The phone inside the white two-story house with the maize and blue flag on the porch would start ringing at 5 a.m.
Everyone wanted to talk to the Oklahoma City kid who had been told he couldn't wear his Michigan shirt to school.
Cooper Barton's story went viral.
His family's world went crazy.
“We were amazed the story left the neighborhood really,” Cooper's father, Chris, said.
Sitting in the living room of the now-quiet house in Mesta Park, Chris shook his head.
“We had no idea.”
They had no idea Cooper having to turn his blue Big House shirt inside out because it was breaking the district's dress code would become such a big deal. No idea it would land them on ABC News and Yahoo! Sports. No idea it would make headlines in England and Mexico.
Almost as surprising, though, has been the outpouring of support. There have been letters. There have been calls. There have been shipments of Michigan gear.
As the Bartons — Cooper along with dad, Chris; mom, Shannon; and brother, Nathan — prepare for an all-expenses-paid trip to see Michigan play this weekend, they can't help but marvel at the kindness of strangers.
Cooper, after all, was just doing something he's done for a long time. Wearing Michigan apparel is nothing new for the Barton brothers.
“We started them out in onesies when they were babies,” Shannon said.
Chris and Shannon are lifelong Wolverine fans. He grew up in the southern part of Ontario, Canada, where Michigan was the closest college football team. She grew up in Clarkston, Mich., which is less than an hour from Ann Arbor.
They were living and working in Oklahoma when they met, and when they married and started a family, they passed on their love of maize and blue to their boys.
For years, they never had a problem being a Wolverine family in a Sooner and Cowboy state. They even went to an Oklahoma State football game once decked out in their Michigan gear and heard nary a disparaging word.
So, when Shannon went to pick up Cooper at Wilson Elementary last month, she was shocked when he told her why his shirt was inside out.
“What did you do?” she asked, figuring the kindergartner had spilled lunch on it.
“I had to turn my shirt inside out because it said Michigan,” he told her.
Sure enough, part of the school district's dress code was a ban on “clothing bearing the names or emblems of all professional and collegiate athletic teams (with the exception of Oklahoma colleges and universities).” The ban, which was temporarily lifted by the Oklahoma City Public Schools earlier this week, was originally added to guard against gang members using clothing from sports teams to identify gang affiliation.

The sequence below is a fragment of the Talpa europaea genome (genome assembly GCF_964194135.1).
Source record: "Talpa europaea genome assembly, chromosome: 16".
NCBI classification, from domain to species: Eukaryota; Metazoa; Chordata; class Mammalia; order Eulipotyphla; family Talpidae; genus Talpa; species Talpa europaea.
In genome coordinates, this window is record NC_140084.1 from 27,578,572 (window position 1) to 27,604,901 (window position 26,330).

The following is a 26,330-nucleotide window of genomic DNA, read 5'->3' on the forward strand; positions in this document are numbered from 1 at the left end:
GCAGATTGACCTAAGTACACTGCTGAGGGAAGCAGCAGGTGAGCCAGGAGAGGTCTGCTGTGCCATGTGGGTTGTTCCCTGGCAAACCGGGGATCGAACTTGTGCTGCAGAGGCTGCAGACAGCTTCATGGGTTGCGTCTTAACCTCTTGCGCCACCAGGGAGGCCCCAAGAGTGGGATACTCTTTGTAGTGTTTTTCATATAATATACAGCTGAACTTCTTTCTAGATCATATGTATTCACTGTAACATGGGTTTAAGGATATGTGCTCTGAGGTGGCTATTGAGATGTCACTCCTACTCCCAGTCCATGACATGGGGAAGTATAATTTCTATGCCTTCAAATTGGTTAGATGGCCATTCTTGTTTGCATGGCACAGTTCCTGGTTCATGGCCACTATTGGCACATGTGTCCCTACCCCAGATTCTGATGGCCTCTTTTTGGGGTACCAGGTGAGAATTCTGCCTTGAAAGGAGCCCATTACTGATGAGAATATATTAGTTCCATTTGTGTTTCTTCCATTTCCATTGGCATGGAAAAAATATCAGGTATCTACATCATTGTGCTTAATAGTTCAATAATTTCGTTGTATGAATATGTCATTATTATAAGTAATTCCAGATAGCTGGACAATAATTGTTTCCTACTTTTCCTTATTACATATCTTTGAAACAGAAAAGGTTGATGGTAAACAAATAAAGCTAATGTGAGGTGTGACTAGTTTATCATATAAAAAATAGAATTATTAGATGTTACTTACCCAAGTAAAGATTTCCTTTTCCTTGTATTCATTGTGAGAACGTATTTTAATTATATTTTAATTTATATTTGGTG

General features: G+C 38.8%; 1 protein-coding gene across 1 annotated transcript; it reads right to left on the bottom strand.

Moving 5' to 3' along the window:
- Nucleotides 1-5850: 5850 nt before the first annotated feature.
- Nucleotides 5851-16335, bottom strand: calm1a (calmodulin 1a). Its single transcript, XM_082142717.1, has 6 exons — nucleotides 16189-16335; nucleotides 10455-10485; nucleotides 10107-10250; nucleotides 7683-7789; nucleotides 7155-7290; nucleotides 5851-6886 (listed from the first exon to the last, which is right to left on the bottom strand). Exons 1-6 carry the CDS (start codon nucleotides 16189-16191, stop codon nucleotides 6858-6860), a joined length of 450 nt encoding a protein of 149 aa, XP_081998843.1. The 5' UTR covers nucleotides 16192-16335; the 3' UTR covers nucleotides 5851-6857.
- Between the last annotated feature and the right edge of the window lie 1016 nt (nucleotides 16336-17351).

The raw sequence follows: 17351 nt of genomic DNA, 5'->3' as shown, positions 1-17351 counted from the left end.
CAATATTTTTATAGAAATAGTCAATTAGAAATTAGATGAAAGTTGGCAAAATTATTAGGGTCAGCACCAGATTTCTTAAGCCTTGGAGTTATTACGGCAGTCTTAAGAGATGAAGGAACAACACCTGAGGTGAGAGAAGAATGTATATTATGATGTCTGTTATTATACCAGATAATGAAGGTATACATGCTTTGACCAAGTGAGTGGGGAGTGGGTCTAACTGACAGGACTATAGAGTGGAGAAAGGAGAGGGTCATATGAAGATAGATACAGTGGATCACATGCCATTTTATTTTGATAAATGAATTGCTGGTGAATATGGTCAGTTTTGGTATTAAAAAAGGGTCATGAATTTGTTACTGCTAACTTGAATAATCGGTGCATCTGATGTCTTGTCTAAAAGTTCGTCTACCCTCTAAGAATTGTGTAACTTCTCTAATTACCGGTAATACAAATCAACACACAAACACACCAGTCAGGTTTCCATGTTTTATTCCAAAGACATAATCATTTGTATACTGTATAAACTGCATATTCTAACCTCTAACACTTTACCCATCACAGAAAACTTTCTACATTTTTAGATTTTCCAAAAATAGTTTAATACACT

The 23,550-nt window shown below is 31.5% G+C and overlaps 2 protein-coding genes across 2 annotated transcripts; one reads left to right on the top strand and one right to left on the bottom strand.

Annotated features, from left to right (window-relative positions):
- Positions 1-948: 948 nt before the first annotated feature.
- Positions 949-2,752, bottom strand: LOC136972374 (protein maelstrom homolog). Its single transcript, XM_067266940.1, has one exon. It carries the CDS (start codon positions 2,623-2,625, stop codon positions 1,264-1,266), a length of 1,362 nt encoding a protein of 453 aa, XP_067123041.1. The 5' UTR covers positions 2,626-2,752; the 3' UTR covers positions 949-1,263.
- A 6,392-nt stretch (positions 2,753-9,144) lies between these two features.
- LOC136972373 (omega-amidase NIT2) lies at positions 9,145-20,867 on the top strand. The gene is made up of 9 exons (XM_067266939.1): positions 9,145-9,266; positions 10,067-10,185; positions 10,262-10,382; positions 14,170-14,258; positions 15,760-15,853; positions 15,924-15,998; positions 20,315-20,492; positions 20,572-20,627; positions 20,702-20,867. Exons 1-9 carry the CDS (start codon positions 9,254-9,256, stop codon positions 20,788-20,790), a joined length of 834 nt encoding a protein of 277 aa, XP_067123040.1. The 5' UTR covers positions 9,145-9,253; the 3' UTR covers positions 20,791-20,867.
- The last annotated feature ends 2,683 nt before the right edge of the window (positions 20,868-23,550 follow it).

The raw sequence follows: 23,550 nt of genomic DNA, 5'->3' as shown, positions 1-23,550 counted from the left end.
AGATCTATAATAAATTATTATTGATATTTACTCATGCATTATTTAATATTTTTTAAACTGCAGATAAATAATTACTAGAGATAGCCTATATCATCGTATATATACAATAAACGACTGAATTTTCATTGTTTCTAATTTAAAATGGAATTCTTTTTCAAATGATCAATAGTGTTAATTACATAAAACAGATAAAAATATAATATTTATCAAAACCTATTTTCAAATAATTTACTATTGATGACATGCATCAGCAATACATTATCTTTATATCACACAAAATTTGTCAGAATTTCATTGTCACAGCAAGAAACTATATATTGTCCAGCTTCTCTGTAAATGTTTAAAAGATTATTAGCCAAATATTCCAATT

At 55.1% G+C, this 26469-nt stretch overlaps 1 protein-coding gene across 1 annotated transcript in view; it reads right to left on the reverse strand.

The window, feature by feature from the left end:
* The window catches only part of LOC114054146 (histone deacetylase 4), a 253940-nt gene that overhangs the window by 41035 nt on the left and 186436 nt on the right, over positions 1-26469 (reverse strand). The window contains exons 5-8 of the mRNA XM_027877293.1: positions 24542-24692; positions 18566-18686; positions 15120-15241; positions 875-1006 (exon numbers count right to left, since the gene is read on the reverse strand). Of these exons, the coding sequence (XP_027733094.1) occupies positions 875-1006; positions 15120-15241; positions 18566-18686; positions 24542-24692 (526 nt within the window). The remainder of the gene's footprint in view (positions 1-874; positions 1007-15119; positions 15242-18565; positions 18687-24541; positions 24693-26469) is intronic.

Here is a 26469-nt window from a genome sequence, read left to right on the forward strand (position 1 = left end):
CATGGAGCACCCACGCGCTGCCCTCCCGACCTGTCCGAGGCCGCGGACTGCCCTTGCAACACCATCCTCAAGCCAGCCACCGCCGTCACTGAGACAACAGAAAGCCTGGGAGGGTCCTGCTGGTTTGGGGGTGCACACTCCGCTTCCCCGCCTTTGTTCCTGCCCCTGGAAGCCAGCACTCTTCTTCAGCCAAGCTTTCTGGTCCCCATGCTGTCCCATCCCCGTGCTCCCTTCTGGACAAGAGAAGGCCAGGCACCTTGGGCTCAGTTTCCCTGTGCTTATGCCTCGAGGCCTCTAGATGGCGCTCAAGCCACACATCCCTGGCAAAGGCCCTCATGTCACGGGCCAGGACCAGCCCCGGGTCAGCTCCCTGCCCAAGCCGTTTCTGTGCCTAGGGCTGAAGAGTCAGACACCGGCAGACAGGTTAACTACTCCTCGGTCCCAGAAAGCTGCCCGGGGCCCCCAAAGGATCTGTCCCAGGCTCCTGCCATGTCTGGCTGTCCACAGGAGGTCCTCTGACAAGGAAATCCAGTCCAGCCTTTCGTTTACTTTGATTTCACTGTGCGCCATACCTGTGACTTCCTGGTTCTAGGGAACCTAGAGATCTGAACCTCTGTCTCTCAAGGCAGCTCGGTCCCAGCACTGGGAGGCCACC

Of course, older brother, Nathan, had worn Michigan shirts to the very same school and never been told to turn them inside out.
The whole thing left the Bartons scratching their heads.
Now, though, they're shaking their heads in amazement. There has been an outpouring of Michigan support. A guy in New York sent a box of shirts. A gal in Michigan mailed a shirt to Cooper's school. A season-ticket holder called and offered his tickets to a game. The alumni association, which started a scholarship fund in honor of Cooper and Nathan, shipped a box stuffed with everything from Michigan pencils to Michigan backpacks to Michigan mini helmets signed by coach Brady Hoke.
“Can I go get mine?” Nathan asked when the helmets were mentioned.
“Me, too?” Cooper asked.
Given the nod, they raced up the stairs to their bedrooms and returned to the living room moments later with the helmets bearing the coach's Sharpie-scrawled signature.
“They think that's so cool,” Chris said.
Nothing was cooler, though, than Michigan athletic director Dave Brandon calling to invite the family to Saturday's game vs. Massachusetts. The school is handling the all of the costs, including the flight, the rental car, the hotel and the tickets.
Of course, the Bartons, who will have a chance to visit family in Michigan that they don't often see, are getting special tickets — seats in the luxury suites.
Who knows what else is in store for them? What they do know is that at some point during the game, they will head onto the field where they will be introduced to 109,000 of their newest friends.
“I'm not sure what these guys are going to think of all those people screaming for ‘em,” Chris said, nodding toward Nathan and Cooper. “They're getting pretty excited. They've been talking about it for the past two weeks.”
“We are going to have a great time,” Cooper exclaimed with the unbridled exuberance of a 5-year-old.
Chris and Shannon laughed and smiled. So did Nathan.
These are happy days at the white two-story house in Mesta Park. By the way, there is now a second maize and blue flag hanging on the porch.
Another gift from an adoring Wolverine public.
Jenni Carlson: Jenni can be reached at (405) 475-4125 or at firstname.lastname@example.org. You can also like her at facebook.com/JenniCarlsonOK, follow her at twitter.com/jennicarlson_ok or view her personality page at newsok.com/jennicarlson.